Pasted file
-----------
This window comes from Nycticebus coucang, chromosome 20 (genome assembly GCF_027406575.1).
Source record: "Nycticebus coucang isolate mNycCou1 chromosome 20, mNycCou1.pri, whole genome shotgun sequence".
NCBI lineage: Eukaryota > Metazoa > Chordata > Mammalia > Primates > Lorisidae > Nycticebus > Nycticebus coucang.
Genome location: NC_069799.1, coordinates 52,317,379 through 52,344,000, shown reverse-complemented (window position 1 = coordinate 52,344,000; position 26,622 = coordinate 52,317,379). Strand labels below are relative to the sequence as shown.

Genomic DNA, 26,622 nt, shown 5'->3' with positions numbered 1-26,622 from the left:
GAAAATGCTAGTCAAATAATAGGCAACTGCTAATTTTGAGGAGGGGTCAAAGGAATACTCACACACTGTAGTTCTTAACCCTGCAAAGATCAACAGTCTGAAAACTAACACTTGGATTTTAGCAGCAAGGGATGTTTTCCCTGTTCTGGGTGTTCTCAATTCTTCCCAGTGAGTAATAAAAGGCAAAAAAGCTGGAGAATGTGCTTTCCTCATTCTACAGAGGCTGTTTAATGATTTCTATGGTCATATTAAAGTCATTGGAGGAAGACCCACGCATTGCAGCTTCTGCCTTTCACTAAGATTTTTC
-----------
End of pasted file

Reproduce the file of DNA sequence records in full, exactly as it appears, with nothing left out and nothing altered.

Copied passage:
This window comes from Nycticebus coucang, chromosome 20 (genome assembly GCF_027406575.1).
Source record: "Nycticebus coucang isolate mNycCou1 chromosome 20, mNycCou1.pri, whole genome shotgun sequence".
NCBI lineage: Eukaryota > Metazoa > Chordata > Mammalia > Primates > Lorisidae > Nycticebus > Nycticebus coucang.
Genome location: NC_069799.1, coordinates 52,317,379 through 52,344,000, shown reverse-complemented (window position 1 = coordinate 52,344,000; position 26,622 = coordinate 52,317,379). Strand labels below are relative to the sequence as shown.

Genomic DNA, 26,622 nt, shown 5'->3' with positions numbered 1-26,622 from the left:
GAAAATGCTAGTCAAATAATAGGCAACTGCTAATTTTGAGGAGGGGTCAAAGGAATACTCACACACTGTAGTTCTTAACCCTGCAAAGATCAACAGTCTGAAAACTAACACTTGGATTTTAGCAGCAAGGGATGTTTTCCCTGTTCTGGGTGTTCTCAATTCTTCCCAGTGAGTAATAAAAGGCAAAAAAGCTGGAGAATGTGCTTTCCTCATTCTACAGAGGCTGTTTAATGATTTCTATGGTCATATTAAAGTCATTGGAGGAAGACCCACGCATTGCAGCTTCTGCCTTTCACTAAGATTTTTC